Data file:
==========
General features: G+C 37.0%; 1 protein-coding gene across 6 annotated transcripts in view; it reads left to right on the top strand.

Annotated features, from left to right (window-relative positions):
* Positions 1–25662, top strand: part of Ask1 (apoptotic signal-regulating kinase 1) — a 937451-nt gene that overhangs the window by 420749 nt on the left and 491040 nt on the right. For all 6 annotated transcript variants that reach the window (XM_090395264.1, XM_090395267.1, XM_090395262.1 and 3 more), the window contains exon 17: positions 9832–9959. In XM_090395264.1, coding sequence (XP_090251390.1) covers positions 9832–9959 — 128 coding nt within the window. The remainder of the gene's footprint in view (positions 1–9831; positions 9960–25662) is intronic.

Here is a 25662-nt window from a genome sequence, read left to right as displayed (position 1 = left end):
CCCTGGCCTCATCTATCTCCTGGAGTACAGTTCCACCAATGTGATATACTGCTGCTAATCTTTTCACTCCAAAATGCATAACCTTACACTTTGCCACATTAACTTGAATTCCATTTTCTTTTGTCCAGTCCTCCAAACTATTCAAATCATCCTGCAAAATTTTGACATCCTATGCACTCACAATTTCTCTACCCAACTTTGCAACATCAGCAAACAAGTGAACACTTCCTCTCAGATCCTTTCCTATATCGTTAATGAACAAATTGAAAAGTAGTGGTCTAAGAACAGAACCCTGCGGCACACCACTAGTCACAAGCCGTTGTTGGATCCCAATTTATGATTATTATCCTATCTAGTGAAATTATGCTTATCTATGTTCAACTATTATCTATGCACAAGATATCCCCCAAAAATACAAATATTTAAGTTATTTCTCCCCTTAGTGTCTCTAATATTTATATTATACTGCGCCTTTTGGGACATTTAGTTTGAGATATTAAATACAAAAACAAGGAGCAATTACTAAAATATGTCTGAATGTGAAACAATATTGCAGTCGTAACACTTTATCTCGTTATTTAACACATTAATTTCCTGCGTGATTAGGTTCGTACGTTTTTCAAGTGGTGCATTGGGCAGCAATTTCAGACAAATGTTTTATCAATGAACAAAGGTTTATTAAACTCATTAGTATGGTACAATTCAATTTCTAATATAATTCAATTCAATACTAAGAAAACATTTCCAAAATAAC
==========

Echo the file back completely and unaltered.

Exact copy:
General features: G+C 37.0%; 1 protein-coding gene across 6 annotated transcripts in view; it reads left to right on the top strand.

Annotated features, from left to right (window-relative positions):
* Positions 1–25662, top strand: part of Ask1 (apoptotic signal-regulating kinase 1) — a 937451-nt gene that overhangs the window by 420749 nt on the left and 491040 nt on the right. For all 6 annotated transcript variants that reach the window (XM_090395264.1, XM_090395267.1, XM_090395262.1 and 3 more), the window contains exon 17: positions 9832–9959. In XM_090395264.1, coding sequence (XP_090251390.1) covers positions 9832–9959 — 128 coding nt within the window. The remainder of the gene's footprint in view (positions 1–9831; positions 9960–25662) is intronic.

Here is a 25662-nt window from a genome sequence, read left to right as displayed (position 1 = left end):
CCCTGGCCTCATCTATCTCCTGGAGTACAGTTCCACCAATGTGATATACTGCTGCTAATCTTTTCACTCCAAAATGCATAACCTTACACTTTGCCACATTAACTTGAATTCCATTTTCTTTTGTCCAGTCCTCCAAACTATTCAAATCATCCTGCAAAATTTTGACATCCTATGCACTCACAATTTCTCTACCCAACTTTGCAACATCAGCAAACAAGTGAACACTTCCTCTCAGATCCTTTCCTATATCGTTAATGAACAAATTGAAAAGTAGTGGTCTAAGAACAGAACCCTGCGGCACACCACTAGTCACAAGCCGTTGTTGGATCCCAATTTATGATTATTATCCTATCTAGTGAAATTATGCTTATCTATGTTCAACTATTATCTATGCACAAGATATCCCCCAAAAATACAAATATTTAAGTTATTTCTCCCCTTAGTGTCTCTAATATTTATATTATACTGCGCCTTTTGGGACATTTAGTTTGAGATATTAAATACAAAAACAAGGAGCAATTACTAAAATATGTCTGAATGTGAAACAATATTGCAGTCGTAACACTTTATCTCGTTATTTAACACATTAATTTCCTGCGTGATTAGGTTCGTACGTTTTTCAAGTGGTGCATTGGGCAGCAATTTCAGACAAATGTTTTATCAATGAACAAAGGTTTATTAAACTCATTAGTATGGTACAATTCAATTTCTAATATAATTCAATTCAATACTAAGAAAACATTTCCAAAATAAC